Domain Name System (DNS) Case Insensitivity Clarification
RFC 4343

Note: This ballot was opened for revision 06 and is now closed.

(Margaret Cullen) Yes

(Brian Carpenter) No Objection

(Bill Fenner) No Objection

(Sam Hartman) No Objection

(Scott Hollenbeck) No Objection

(Russ Housley) No Objection

(David Kessens) No Objection

Comment (2005-03-30 for -** No value found for 'p.get_dochistory.rev' **)
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Comment from the Ops directorate by (Pekka Savola) (Mar 30 17:47:13 PST 2005):

Allison raises a good point about whether we want to force this
behaviour on all the future CLASSes as well or not.  I don't have
strong opinion either way, but it would seem that differently aged
implementations would probably result in inconsistent behaviour if the
type case insensitivity (or not) was CLASS-specific (because
implementations don't require changes to serve new CLASS types, while
the case insensitivity per class would break that model).

Major issue:

 - the document seems to be suggesting very dubious procedures,
leading to inconsistent results.  Unless I'm misunderstanding
something, we should NOT accept something like this.  Section 4.2

"Thus the case of ASCII
 labels is preserved if they are for nodes being created. However,
 when a name label is input for a node that already exist in DNS data
 being held, the situation is more complex. Implementations may retain
 the case first input for such a label or allow new input to override
 the old case or even maintain separate copies preserving the input

If I read this correctly, the zone file could include "
A" and " A", and depending on the case
of the query, the results could be very inconsistent.  This problem is
amplified by the fact that the output case insensitivity is not
preserved.  So, for example, caching resolvers or root/xTLD servers
could end up changing the case pretty arbitrarily, without the stub
resolver being able to do anything about it.

This appears to be an unacceptable situation.  Instead, the existing
case should be kept or updated, but there never ever should be two
different casings for the same name.  This may call for a MUST NOT.


Not quite as major:

 - section 2 is a nice introduction to the topic but left me
wondering.. because the text has very little to do with case
insensitivity as such.
It seems that maybe thename of the document be changed to something
more generic like "DNS Name Presentation and Processing
Clarifications", and ripple through the abstract and introduction ?

This is important particularly because the document is not clear
enough which parts of the document are meant as normative (updating
1034/1035) and which parts are just informative text.  If section 2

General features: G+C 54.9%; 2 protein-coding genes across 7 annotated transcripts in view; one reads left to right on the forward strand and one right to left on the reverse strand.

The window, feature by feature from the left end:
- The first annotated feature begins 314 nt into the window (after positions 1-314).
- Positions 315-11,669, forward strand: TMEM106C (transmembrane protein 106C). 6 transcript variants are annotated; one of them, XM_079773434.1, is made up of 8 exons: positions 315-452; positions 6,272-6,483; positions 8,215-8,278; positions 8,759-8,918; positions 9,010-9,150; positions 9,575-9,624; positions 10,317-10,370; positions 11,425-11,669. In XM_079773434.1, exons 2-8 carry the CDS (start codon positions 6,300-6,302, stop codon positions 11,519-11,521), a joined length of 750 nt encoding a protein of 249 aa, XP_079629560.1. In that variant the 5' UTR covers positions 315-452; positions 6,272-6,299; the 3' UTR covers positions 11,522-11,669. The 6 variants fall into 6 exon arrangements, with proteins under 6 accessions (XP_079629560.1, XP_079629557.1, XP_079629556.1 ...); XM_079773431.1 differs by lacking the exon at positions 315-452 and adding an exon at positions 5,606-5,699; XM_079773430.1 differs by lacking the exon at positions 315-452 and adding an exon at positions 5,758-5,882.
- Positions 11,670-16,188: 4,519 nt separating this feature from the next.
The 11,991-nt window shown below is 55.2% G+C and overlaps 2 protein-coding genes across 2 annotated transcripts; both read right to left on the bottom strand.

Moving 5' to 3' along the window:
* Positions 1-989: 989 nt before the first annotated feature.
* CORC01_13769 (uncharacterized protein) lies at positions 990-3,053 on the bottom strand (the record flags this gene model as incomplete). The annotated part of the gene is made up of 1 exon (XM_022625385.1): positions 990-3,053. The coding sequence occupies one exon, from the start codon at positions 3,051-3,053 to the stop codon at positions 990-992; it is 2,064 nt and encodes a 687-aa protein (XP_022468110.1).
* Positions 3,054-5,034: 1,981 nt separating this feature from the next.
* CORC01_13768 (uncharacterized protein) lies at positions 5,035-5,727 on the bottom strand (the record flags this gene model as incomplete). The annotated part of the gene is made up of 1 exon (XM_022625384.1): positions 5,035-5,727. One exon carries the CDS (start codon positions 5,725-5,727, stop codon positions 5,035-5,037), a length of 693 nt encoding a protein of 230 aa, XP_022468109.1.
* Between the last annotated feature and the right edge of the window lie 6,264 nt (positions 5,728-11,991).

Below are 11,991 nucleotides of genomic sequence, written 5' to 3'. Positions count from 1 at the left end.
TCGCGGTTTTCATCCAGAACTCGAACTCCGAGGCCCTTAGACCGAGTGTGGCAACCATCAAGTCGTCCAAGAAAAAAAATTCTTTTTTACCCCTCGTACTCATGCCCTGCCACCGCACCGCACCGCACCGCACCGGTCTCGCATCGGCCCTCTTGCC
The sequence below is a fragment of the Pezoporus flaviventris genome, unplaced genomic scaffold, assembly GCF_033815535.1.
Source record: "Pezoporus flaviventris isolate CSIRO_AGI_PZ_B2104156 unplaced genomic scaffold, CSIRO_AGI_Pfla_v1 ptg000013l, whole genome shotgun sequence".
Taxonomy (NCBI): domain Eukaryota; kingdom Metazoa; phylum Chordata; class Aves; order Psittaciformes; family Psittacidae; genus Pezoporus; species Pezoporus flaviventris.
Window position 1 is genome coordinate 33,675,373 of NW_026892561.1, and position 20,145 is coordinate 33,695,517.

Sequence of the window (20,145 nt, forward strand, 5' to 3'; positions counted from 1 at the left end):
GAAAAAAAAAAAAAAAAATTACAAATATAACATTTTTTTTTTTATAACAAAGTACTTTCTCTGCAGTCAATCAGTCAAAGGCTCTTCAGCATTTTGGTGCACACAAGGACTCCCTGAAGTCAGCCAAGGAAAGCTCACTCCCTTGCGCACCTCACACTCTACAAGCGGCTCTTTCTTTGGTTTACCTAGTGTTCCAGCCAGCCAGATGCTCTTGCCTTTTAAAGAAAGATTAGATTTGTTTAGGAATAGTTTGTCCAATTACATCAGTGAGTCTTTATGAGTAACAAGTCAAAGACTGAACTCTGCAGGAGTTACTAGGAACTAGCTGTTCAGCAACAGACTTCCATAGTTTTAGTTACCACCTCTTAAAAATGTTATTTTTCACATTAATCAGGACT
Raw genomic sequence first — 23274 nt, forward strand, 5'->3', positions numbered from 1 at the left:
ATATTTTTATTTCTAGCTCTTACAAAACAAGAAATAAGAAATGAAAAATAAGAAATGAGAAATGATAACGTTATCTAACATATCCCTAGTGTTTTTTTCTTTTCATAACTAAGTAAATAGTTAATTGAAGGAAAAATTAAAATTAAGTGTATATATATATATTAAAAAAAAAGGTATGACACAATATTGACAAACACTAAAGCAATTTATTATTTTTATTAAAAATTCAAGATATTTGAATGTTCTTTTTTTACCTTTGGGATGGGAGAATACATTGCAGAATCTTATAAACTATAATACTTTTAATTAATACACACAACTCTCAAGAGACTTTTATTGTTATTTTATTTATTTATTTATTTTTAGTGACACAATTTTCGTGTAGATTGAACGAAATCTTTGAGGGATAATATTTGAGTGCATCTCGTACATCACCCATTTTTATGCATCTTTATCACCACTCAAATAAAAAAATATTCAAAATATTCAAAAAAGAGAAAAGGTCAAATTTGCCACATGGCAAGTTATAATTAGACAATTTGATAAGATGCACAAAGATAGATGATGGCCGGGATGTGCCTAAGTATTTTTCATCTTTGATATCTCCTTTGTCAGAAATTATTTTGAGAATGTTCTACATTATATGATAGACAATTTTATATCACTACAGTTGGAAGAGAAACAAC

has normative elements, the fact should be more clearly presented in
the name of the document as well.

Editorial issues:

 - the document uses a number of
   addresses/names, but in this case this seems justifiable
 - the IPR boilerplates and disclosures at the end are missing
 - the historical note in section 3 could probably be removed.  This
   is not the 70's anymore, and the original specs also talk about
   character case.  Or if you want to keep it because that's why it may
   be written in the [ASCII] reference, just say something like "upper
   case ("majuscule" in [ASCII]) ..."
 - this sentence in 4.1, especially the start of it, is difficult to
   follow.  Consider rephrasing:
   ASCII output is as
   if a name was marshaled by taking the label on the node whose name is
   to be output, converting it to a typographically encoded ASCII
   string, walking up the tree outputting each label encountered, and
   preceding all labels but the first with a period (".").
 - in references, draft-ietf-dnsext-unknown-rrs-05.txt has been
   published 18 months ago as RFC 3597. (Kinda speaks of the amount of
 - the changelogs at the end should be clearly marked to be removed by
   the RFC-editor before publication.

(Allison Mankin) (was Discuss) No Objection

Comment (2005-09-10)
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My Discuss was written 3/30, the revision appeared 7/20, and I guess
due to my travel and vacation schedule I did not respond to the tracker
notes of update.  I've cleared my Discuss on a message from Margaret showing
the changed text, 9/9/05.  The changed text handles my concern very well:

    The handling of DNS label case is not CLASS dependent. With the
    original design of DNS, it was intended that a recursive DNS resolver
    be able to handle new CLASSes that were unknown at the time of its
    implementation. This requires uniform handling of label case
    insensitivity. Should it become desireable, for example, to allocate
    a CLASS with "case sensitive ASCII labels" for example, it would be
    necessary to allocate a new label type for these labels.l

My comment from March 30 seems not addressed, have
asked if a note to the RFC Editor is possible:
In the Security Considerations, the term "RP" should
be expanded, and the reference to RFC 1183 (if that's
the best one) given.

(Jon Peterson) No Objection

(Mark Townsley) No Objection

(Bert Wijnen) No Objection

(Alex Zinin) No Objection